ZIMCODD Alumni calls for youth inclusion in accessing economic opportunities

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Isheunesu Tirivangani

Zimbabwe Coalition on Debt and Development’s (ZIMCODD) Social Economic Justice Ambassador (SEJA) Academy class of 2022 Alumni is calling for youth participation and inclusion in accessing economic opportunities, this publication can review.

This comes after the organisation carried out research, and noted that the youth consists of over 61% of the population only, yet 0.61 percent of the 2022 budget was allocated to the youths. The figure is limited when it comes to allocations for the education of small enterprise development. The current state of the economy is highly informal the youth employment exemption tax has not been effective. Furthermore, there is not a single entrepreneurship grant designed to help young people leap from the informal sector to the mainstream economy.

Speaking in an interview with this reporter, Mufaro Jonasi the co-research secretary for ZIMCODD SEJA Academy class of 2022 Alumni Youth Advocacy steering committee said that there is a need to reach large populations of young people in the country.

“We want to reach to more young people out there so that they try and participate in this survey that we are partaking in, as we intend to engage the Parliamentary Portfolio Committee on Youth Sports and Recreation, the Ministry of Finance, and the Zimbabwe Youth Council with the idea of advocating for more inclusion in accessing Economic Opportunities for the youth.

“Our main objective is to highlight and bring awareness as to the extent where young people in Zimbabwe from the ages of 18-35 get access to economic opportunities, be it employment, capital to start a business through loans, and grants fellowships. A development that will go a long way to pull out the youth in Zimbabwe from poverty, while reducing the intake of drugs by the youth,” said Jonasi.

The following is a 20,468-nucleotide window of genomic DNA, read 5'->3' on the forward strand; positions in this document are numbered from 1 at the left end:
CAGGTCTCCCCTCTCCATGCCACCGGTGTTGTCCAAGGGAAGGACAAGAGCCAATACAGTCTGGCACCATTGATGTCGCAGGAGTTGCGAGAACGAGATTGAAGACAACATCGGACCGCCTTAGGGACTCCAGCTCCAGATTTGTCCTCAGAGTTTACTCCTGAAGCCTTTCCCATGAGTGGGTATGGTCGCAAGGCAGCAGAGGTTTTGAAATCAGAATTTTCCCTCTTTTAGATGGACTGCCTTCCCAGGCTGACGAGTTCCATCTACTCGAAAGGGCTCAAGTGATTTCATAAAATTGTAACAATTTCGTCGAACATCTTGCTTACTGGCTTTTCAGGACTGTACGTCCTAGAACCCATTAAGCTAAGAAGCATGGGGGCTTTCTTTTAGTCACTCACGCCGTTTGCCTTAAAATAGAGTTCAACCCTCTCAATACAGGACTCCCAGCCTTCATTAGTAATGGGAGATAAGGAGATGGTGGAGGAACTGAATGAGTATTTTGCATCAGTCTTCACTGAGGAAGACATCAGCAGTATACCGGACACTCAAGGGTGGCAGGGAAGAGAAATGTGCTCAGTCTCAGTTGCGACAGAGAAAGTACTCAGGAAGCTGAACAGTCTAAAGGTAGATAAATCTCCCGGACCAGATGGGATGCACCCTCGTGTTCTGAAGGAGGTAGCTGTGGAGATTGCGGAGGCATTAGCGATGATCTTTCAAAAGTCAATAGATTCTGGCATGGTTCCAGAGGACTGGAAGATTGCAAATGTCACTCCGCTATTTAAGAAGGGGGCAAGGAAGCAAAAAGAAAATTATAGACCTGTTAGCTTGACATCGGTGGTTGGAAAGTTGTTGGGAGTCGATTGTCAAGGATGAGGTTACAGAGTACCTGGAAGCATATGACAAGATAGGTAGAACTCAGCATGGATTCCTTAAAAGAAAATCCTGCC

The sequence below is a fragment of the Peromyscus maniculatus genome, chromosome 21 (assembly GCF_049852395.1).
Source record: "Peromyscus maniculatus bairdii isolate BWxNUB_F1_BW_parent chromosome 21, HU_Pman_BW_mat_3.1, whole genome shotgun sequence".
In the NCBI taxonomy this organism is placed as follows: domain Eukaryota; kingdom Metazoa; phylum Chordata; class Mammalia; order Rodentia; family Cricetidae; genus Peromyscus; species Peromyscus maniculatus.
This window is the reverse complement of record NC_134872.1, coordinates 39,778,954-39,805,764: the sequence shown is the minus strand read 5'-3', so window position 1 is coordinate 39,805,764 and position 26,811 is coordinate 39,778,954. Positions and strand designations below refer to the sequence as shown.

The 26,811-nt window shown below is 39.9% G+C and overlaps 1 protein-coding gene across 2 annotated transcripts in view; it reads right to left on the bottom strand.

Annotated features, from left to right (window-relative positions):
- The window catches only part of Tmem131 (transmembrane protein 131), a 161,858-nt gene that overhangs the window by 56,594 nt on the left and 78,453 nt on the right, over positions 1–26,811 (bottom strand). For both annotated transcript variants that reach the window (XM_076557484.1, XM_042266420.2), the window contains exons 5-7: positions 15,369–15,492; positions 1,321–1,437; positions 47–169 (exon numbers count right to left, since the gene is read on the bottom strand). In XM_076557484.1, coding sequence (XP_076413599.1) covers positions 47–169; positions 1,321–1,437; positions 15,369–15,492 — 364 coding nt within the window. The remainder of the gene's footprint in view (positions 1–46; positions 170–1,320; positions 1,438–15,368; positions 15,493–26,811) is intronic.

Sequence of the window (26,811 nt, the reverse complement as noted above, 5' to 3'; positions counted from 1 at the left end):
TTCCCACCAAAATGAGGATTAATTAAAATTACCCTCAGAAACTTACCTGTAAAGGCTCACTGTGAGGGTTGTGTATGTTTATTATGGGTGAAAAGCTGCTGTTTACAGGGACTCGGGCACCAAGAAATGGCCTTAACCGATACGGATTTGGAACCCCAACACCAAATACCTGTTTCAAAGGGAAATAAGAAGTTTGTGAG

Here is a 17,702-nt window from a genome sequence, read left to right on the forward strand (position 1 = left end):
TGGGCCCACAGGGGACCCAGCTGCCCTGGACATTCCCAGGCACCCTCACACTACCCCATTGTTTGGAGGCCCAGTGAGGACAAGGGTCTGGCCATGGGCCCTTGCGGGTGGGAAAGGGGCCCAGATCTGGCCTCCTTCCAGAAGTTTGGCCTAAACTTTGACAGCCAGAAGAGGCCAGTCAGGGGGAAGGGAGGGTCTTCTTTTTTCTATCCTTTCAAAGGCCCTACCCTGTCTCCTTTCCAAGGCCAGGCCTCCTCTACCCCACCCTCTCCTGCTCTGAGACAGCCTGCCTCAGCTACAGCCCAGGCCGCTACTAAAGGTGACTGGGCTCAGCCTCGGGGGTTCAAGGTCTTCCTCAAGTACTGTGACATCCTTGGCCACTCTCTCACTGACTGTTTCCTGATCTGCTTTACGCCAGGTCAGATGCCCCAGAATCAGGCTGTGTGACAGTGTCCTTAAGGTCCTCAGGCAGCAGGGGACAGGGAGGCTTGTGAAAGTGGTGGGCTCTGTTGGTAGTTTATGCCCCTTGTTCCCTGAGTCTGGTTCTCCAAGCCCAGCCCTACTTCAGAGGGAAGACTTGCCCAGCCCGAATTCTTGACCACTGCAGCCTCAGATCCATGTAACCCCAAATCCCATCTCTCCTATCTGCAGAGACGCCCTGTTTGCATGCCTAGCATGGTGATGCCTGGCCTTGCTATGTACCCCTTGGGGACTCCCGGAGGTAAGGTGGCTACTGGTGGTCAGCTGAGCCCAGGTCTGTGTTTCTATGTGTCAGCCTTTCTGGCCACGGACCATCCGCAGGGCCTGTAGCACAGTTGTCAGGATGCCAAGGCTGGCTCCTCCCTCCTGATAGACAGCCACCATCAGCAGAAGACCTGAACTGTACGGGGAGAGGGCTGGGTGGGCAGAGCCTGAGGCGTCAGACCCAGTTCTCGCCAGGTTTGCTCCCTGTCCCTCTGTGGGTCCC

Jonasi further highlighted that the organisation is advocating for a review of funds allocated in the national Budget to the youth ministry by engaging the parliamentary portfolio committee on Youth sports and recreation. There is also a need to evaluate the effectiveness of current youth institutions in empowering the youth economically, such as the empowerment bank, the Zimbabwe youth council, and the ministry of youth itself.

“We are on 150 responses so far and we need at least 500-1000. After that, we will create a data sheet report, and then submit it to the parliamentary portfolio committee on Youth sports and recreation, requesting oral submissions to articulate the issues raised in the survey. Thereafter we will also approach the Zimbabwe Youth Council with the same view and the Ministry of Finance advising them on how the young people are struggling.

“It is sad that youths who want access to credit in order kick start a business need collateral which is the most significant drawback. Most young people as we are observing in the survey do not have access to that collateral. The best way is for young people to form cooperatives, this will help them influence the leavers of production in their local communities, and for example, if 10 young people who are rearing 50 chickens each can form an easy cooperative business it means they have 500 chickens. They can be in a position to influence market prices to retailers, and restaurants by offering competitive prices, this will also reduce their production costs, while providing additional employment, and a chance for growth,” he added.

ZIMCODD Social Economic Justice Ambassador (SEJA) Academy class of 2022 Alumni is pushing for the inclusion of young people in the decision-making processes, be it in public consultations so that they are not left behind in key issues that involve them.

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